1. D. All of the above
Some health and lifestyle factors may increase the risk for getting pneumococcal pneumonia, but the immune system naturally weakens as we age, even in otherwise healthy and active adults, increasing the chance of getting serious infections, like pneumococcal pneumonia.2 The risk of being hospitalized after getting pneumococcal pneumonia, for adults 65 and older, is 13 times greater than adults younger than 50.1 Other risk factors include:4 chronic diseases (eg, lung, heart, liver or kidney disease, asthma, diabetes and COPD); a compromised immune system (HIV/AIDS or cancer); recent respiratory infections (eg, influenza); history of cigarette smoking or alcoholism
2. B. They develop an infection
Pneumonia always refers to an infection of the lung, but there are many different types of pneumonia. Pneumococcal pneumonia, the most common type of bacterial pneumonia,3 is caused by Streptococcus pneumoniae bacteria that can live in the upper respiratory tract and spread to others through coughing.5
3. B. Chest pain
Common symptoms of pneumococcal pneumonia include high fever, excessive sweating, shaking chills, coughing, difficulty breathing, shortness of breath, fatigue, weakness, and chest pain. Certain symptoms, like cough and fatigue, may last for weeks, or longer.4,6
4. C. Maybe
Pneumonia can be caused by bacteria, viruses and fungi. The recommended pneumococcal vaccines cover certain more common serotypes of Streptococcus pneumoniae, but not all.7 I encourage you to talk with your healthcare provider about your risk of pneumococcal pneumonia and whether vaccination is right for you.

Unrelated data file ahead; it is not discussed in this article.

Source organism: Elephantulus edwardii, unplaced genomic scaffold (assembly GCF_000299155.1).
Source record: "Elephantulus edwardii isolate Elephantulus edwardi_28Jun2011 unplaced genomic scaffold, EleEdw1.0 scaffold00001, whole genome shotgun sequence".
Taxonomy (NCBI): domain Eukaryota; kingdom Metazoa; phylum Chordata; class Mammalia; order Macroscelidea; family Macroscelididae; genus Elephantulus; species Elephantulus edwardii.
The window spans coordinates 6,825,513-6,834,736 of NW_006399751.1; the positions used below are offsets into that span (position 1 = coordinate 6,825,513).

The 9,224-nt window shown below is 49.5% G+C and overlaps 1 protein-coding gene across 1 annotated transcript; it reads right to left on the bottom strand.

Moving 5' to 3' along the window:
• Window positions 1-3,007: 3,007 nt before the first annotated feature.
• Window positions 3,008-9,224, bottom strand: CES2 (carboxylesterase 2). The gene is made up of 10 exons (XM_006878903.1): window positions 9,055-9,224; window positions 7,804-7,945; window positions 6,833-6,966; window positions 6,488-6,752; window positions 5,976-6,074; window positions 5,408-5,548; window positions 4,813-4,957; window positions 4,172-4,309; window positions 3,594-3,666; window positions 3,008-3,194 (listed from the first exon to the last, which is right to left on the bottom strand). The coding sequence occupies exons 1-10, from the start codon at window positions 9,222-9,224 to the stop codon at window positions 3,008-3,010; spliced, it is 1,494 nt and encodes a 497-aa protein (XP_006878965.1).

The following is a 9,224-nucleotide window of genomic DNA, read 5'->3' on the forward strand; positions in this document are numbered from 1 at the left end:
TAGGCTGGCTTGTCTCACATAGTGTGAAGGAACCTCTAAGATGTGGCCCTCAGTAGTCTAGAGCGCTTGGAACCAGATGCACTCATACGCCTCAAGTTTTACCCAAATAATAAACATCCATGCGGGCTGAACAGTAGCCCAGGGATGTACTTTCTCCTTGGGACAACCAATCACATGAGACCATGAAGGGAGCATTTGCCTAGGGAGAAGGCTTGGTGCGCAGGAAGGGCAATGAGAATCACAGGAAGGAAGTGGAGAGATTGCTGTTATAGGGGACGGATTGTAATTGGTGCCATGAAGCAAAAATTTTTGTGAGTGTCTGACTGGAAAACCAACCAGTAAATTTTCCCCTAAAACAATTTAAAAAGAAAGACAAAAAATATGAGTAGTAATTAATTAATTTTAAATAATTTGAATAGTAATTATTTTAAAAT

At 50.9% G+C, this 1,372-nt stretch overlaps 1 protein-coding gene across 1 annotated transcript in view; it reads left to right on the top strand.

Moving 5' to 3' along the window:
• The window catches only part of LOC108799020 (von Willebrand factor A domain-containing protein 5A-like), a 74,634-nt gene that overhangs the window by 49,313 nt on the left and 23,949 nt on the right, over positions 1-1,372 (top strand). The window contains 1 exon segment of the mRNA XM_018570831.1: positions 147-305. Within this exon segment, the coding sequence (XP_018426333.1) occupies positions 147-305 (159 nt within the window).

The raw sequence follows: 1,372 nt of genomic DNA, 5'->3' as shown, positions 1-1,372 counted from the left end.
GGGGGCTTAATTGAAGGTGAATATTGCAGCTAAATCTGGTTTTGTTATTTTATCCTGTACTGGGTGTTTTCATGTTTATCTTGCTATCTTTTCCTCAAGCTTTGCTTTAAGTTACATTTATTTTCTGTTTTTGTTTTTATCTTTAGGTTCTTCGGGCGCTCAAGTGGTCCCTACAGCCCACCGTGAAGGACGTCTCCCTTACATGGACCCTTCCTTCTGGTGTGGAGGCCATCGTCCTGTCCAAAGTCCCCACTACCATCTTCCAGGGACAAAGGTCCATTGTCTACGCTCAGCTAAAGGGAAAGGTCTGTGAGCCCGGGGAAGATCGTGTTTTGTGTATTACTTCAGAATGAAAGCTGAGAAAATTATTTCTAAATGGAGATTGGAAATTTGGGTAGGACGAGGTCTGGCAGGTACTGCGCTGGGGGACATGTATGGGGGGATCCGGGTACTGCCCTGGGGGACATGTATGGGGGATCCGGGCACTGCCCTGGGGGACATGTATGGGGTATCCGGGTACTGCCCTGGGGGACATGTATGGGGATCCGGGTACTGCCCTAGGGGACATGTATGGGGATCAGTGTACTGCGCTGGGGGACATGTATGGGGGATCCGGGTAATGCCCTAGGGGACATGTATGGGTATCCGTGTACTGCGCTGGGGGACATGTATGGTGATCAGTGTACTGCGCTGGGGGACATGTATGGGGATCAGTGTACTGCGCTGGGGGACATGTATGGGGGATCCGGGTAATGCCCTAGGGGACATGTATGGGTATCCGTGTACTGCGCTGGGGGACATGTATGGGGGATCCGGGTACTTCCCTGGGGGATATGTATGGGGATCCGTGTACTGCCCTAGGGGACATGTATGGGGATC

5. B. Get the CDC-recommended vaccinations
As people age, so do their immune systems, which increases the risk for infectious diseases.2 Vaccines can help reduce the risk of getting certain diseases. Adults should talk to their healthcare providers to ensure they are up-to-date on the CDC-recommended vaccinations.
Please go now to http://www.allaboutyourboom.com to learn even more about pneumococcal pneumonia, and to discover your own level of risk.
1 Data on file. Pfizer Inc, New York, NY.
2 Weinberger B, Herndler-Brandstetter D, Schwanninger A, et al. Biology of immune responses to vaccines in elderly persons. Clin Infect Dis. 2008; 46:1078-1084.
3 National Heart, Lung and Blood Institute. What causes Pneumonia? http://www.nhlbi.nih.gov/ health/healthtopics/topics/pnu/causes. Accessed September 27, 2017.
4 Mandell G, Bennett J, Dolin R. Mandell, Douglas and Bennett’s Principles and Practice of Infectious Diseases. 7th Edition. Streptococcus Pneumoniae. 2623-2642.
5 Centers for Disease Control and Prevention. Pneumococcal Disease: Risk Factors & Transmission.http://www.cdc.gov/pneumococcal/about/risk-transmission.html. Accessed September 27, 2017.
6 Centers for Disease Control and Prevention. Pneumococcal Disease: Symptoms & Complications. http://www.cdc.gov/pneumococcal/about/symptoms-complications.html. Accessed September 27, 2017.
7 Centers for Disease Control and Prevention (CDC). Pneumococcal Vaccination: What Everyone Should Know. https://www.cdc.gov/vaccines/vpd/pneumo/public/index.html. Accessed September 27, 2017.